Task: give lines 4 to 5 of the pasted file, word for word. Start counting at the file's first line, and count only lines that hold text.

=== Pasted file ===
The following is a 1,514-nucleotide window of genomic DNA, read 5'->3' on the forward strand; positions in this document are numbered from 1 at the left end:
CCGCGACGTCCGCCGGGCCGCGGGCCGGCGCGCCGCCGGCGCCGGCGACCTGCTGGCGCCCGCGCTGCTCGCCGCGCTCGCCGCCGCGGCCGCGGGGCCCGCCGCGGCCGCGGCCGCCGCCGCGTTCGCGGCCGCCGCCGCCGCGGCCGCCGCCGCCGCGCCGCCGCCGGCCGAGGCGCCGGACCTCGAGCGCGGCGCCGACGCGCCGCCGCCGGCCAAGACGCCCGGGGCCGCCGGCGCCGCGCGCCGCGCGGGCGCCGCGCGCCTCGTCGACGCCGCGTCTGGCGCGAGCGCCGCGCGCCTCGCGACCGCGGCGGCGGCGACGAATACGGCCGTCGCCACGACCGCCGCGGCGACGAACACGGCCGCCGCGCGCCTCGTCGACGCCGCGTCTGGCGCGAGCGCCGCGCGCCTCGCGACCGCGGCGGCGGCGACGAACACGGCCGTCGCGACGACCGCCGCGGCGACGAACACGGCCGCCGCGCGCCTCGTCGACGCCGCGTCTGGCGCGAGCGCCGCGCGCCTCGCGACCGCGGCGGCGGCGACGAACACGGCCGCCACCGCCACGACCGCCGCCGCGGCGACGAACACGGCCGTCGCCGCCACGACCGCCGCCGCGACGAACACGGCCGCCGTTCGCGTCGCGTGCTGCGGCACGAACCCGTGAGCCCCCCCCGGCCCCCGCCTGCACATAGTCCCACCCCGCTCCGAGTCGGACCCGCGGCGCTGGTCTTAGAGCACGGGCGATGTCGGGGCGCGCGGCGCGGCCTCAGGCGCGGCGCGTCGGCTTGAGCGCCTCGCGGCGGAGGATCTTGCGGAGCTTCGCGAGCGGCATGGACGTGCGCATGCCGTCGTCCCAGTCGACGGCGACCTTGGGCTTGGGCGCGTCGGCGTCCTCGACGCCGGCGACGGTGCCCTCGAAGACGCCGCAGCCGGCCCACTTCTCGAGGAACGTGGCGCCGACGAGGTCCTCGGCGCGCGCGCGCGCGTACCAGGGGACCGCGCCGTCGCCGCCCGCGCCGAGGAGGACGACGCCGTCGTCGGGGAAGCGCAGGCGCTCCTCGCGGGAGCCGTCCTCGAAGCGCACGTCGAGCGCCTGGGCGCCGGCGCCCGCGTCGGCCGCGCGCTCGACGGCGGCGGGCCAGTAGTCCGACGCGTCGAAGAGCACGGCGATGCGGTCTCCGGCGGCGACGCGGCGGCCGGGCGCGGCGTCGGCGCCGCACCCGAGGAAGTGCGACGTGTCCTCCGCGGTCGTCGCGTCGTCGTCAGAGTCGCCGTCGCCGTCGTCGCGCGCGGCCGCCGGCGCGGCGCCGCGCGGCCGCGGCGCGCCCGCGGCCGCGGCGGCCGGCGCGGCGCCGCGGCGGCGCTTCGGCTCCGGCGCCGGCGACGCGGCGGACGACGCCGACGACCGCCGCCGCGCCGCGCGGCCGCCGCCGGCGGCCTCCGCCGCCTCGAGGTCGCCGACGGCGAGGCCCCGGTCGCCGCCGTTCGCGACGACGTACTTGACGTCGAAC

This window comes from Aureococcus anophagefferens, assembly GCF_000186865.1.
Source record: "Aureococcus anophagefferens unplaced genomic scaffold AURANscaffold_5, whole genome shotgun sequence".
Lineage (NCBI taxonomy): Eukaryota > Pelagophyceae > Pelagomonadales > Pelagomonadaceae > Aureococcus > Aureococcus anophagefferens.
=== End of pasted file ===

Source record: "Aureococcus anophagefferens unplaced genomic scaffold AURANscaffold_5, whole genome shotgun sequence".
Lineage (NCBI taxonomy): Eukaryota > Pelagophyceae > Pelagomonadales > Pelagomonadaceae > Aureococcus > Aureococcus anophagefferens.